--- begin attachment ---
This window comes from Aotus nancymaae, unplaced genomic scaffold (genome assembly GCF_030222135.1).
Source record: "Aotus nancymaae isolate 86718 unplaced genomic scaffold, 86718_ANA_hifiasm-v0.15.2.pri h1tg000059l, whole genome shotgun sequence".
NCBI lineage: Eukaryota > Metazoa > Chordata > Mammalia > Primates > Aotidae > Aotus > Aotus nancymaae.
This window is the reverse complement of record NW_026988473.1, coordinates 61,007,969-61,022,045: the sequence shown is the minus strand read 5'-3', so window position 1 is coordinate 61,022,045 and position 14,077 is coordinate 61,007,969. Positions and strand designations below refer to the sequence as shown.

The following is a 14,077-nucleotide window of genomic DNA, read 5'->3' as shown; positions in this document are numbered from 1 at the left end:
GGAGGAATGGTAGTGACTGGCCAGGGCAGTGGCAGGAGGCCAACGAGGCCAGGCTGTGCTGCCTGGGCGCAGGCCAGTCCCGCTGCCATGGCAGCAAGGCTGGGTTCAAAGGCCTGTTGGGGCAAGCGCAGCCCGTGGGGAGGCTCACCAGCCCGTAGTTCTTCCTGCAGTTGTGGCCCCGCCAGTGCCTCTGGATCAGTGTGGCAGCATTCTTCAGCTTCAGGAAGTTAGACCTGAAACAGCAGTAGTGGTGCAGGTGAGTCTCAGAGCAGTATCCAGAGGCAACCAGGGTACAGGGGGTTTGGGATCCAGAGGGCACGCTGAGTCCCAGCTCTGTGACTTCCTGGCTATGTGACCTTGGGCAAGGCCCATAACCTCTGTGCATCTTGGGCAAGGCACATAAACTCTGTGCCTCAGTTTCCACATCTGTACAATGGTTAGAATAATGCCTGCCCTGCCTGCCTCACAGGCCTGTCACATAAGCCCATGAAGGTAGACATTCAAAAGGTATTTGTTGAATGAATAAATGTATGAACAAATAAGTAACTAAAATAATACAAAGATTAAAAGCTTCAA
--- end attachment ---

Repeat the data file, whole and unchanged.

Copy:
This window comes from Aotus nancymaae, unplaced genomic scaffold (genome assembly GCF_030222135.1).
Source record: "Aotus nancymaae isolate 86718 unplaced genomic scaffold, 86718_ANA_hifiasm-v0.15.2.pri h1tg000059l, whole genome shotgun sequence".
NCBI lineage: Eukaryota > Metazoa > Chordata > Mammalia > Primates > Aotidae > Aotus > Aotus nancymaae.
This window is the reverse complement of record NW_026988473.1, coordinates 61,007,969-61,022,045: the sequence shown is the minus strand read 5'-3', so window position 1 is coordinate 61,022,045 and position 14,077 is coordinate 61,007,969. Positions and strand designations below refer to the sequence as shown.

The following is a 14,077-nucleotide window of genomic DNA, read 5'->3' as shown; positions in this document are numbered from 1 at the left end:
GGAGGAATGGTAGTGACTGGCCAGGGCAGTGGCAGGAGGCCAACGAGGCCAGGCTGTGCTGCCTGGGCGCAGGCCAGTCCCGCTGCCATGGCAGCAAGGCTGGGTTCAAAGGCCTGTTGGGGCAAGCGCAGCCCGTGGGGAGGCTCACCAGCCCGTAGTTCTTCCTGCAGTTGTGGCCCCGCCAGTGCCTCTGGATCAGTGTGGCAGCATTCTTCAGCTTCAGGAAGTTAGACCTGAAACAGCAGTAGTGGTGCAGGTGAGTCTCAGAGCAGTATCCAGAGGCAACCAGGGTACAGGGGGTTTGGGATCCAGAGGGCACGCTGAGTCCCAGCTCTGTGACTTCCTGGCTATGTGACCTTGGGCAAGGCCCATAACCTCTGTGCATCTTGGGCAAGGCACATAAACTCTGTGCCTCAGTTTCCACATCTGTACAATGGTTAGAATAATGCCTGCCCTGCCTGCCTCACAGGCCTGTCACATAAGCCCATGAAGGTAGACATTCAAAAGGTATTTGTTGAATGAATAAATGTATGAACAAATAAGTAACTAAAATAATACAAAGATTAAAAGCTTCAA